Examine your financial resources. The first and most obvious duck to have in a row when picking a retirement date is sufficient financial resources. You want to have enough money to meet your obligations, live the retired life you want and have fun.
Without this prerequisite, retiring from the working world is not the soundest of decisions to consider. However, once you feel you will be able to live on the income generated by your savings and investments, it is not necessarily the right time for you to retire
There are other considerations that might improve your odds of realizing a truly fulfilling retirement.

Develop a plan. For the next 20 or more years, you will be living this new chapter of your life. You need to develop a plan detailing how you will spend your time. Decide whether you want to relax and take it slow or fill your days with new and exciting activities.

Coordinate with your spouse. Whether your significant other is already retired or still working, things will change when you retire. If your spouse is already retired, your presence will be felt 24/7 and you will need to integrate yourself into your spouse’s world. It would be inconsiderate to expect your spouse to drop everything to accommodate you. Both of you can enjoy this transition by communicating openly with each other. Be patient and give each other the freedom to pursue individual interest. Being sensitive to each other’s point of view will add enjoyable years. It will be well worth it in the long run.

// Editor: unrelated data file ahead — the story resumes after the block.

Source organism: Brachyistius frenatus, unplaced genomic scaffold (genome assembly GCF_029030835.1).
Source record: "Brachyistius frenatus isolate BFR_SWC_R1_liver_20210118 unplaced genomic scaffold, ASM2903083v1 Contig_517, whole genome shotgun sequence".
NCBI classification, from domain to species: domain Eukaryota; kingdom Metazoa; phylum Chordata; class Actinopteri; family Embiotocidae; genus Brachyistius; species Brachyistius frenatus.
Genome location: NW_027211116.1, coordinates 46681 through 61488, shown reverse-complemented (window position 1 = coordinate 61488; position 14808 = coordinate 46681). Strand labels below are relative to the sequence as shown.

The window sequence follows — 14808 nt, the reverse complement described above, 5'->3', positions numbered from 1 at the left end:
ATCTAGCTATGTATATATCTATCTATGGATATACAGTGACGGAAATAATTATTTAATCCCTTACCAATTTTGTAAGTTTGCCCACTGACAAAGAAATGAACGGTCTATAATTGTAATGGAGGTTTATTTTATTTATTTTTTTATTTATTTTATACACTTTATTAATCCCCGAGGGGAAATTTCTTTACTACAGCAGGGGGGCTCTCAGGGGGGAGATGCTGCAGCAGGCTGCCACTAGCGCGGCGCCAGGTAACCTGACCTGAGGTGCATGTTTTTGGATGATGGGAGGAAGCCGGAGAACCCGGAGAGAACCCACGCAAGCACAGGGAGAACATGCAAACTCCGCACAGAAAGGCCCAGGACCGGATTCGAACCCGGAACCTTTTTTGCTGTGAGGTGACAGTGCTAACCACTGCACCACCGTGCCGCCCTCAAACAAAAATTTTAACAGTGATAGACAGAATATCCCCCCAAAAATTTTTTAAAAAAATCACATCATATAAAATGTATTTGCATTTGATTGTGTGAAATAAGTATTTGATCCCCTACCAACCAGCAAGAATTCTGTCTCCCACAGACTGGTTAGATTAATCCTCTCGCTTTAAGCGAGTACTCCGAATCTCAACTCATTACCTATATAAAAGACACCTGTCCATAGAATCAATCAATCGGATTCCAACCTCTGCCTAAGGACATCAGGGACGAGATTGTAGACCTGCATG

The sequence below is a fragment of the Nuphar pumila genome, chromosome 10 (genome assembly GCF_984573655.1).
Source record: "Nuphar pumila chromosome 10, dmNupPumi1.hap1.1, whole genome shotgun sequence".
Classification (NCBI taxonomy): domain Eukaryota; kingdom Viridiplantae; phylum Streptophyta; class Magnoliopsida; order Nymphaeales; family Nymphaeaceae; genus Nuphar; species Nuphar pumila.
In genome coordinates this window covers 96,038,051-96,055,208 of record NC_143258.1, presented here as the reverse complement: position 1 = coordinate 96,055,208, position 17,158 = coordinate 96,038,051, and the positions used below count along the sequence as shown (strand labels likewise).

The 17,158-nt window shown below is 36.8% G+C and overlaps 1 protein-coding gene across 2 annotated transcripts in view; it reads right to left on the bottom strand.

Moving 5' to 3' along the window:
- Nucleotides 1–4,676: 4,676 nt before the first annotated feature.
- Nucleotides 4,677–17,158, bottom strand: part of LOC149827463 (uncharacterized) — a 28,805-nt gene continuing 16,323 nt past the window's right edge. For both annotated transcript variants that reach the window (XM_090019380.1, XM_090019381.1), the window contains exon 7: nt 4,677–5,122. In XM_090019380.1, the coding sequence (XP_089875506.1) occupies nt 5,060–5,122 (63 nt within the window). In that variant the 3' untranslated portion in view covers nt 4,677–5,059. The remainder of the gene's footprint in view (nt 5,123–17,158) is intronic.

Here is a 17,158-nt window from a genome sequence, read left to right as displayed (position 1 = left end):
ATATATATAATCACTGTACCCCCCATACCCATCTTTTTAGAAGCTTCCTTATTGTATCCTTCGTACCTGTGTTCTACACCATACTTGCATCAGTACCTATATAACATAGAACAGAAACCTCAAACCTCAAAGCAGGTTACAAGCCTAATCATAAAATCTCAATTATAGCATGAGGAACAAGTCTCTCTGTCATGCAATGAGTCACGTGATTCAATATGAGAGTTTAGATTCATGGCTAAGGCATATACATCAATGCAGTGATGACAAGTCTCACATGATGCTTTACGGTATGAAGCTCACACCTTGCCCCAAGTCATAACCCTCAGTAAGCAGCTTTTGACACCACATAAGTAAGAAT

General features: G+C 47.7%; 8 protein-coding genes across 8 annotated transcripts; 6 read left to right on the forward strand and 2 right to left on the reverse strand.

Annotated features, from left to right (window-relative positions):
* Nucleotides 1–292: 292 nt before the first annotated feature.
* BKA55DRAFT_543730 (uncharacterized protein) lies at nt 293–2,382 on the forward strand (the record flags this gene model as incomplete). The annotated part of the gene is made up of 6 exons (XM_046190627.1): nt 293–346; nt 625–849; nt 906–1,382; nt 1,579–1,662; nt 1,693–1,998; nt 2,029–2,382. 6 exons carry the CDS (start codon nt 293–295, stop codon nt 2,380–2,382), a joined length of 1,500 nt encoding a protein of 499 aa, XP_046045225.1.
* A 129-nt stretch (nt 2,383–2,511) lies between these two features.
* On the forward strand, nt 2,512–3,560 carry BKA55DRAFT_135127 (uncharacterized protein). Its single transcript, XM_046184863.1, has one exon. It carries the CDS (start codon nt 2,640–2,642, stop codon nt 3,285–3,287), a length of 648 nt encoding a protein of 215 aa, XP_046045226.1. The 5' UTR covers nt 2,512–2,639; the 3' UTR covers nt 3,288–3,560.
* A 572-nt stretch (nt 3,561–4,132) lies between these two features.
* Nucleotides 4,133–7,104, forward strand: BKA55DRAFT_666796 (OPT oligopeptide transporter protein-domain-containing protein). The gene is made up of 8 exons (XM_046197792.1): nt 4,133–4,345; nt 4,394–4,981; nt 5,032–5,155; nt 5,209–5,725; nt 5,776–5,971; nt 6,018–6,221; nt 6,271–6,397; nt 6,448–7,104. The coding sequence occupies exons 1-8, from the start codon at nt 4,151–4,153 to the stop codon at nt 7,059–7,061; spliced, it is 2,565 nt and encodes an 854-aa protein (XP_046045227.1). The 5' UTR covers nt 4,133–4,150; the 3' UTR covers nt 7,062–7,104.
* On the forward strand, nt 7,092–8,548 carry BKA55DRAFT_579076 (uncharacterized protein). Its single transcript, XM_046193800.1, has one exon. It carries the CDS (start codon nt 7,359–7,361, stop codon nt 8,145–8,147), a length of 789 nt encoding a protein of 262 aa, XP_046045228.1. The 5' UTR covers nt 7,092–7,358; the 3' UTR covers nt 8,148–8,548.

Schedule enough to do. Twenty years of retired life is a long time to just relax. Can you enjoy your day if there is nothing on the schedule, just relaxing in the moment? Decide whether your current collection of interests and hobbies will be enough to keep you busy. For most people, retirement will be a combination of engagement and relaxation. The appropriate proportion depends on your personal tastes. If you are someone who is happiest when engaged in activities and projects, define what those may be in the planning process prior to retirement.

Monday, 13 May 2013

7 unexpected retirement expenses

Preparing for retirement is talked about so often before retirement and so little after it that you would think the last day of the daily grind is the endgame. In reality, day one of retirement is just the beginning of another adventure.
You've worked hard all your life, and now it's time to kick back, relax and enjoy the fruits of your labor. But retirement can last for 20, 30 or even 40 years. Before you live it up early in retirement, make sure you thoroughly understand the implications of and plan for these events that can sting your retirement nest egg years down the road:

Extended long-term care could be needed. For most people, long-term care costs hit suddenly and unexpectedly. Some people end up needing temporary aid, while others will need care for a prolonged period of time.

Your parents may require assistance. Advances in medicine are allowing many people to live a longer life, which is wonderful because you might be able to spend more quality time with your parents. But unless they've taken great care with their finances, there may come a time when their nest egg is depleted. You can help them early by assisting with their financial plan, but you should also make a plan for other ways to support them.

Children may still need help. The economy is finally gathering steam, but many young people are still out of work. You may need (or simply want) to help out your children financially.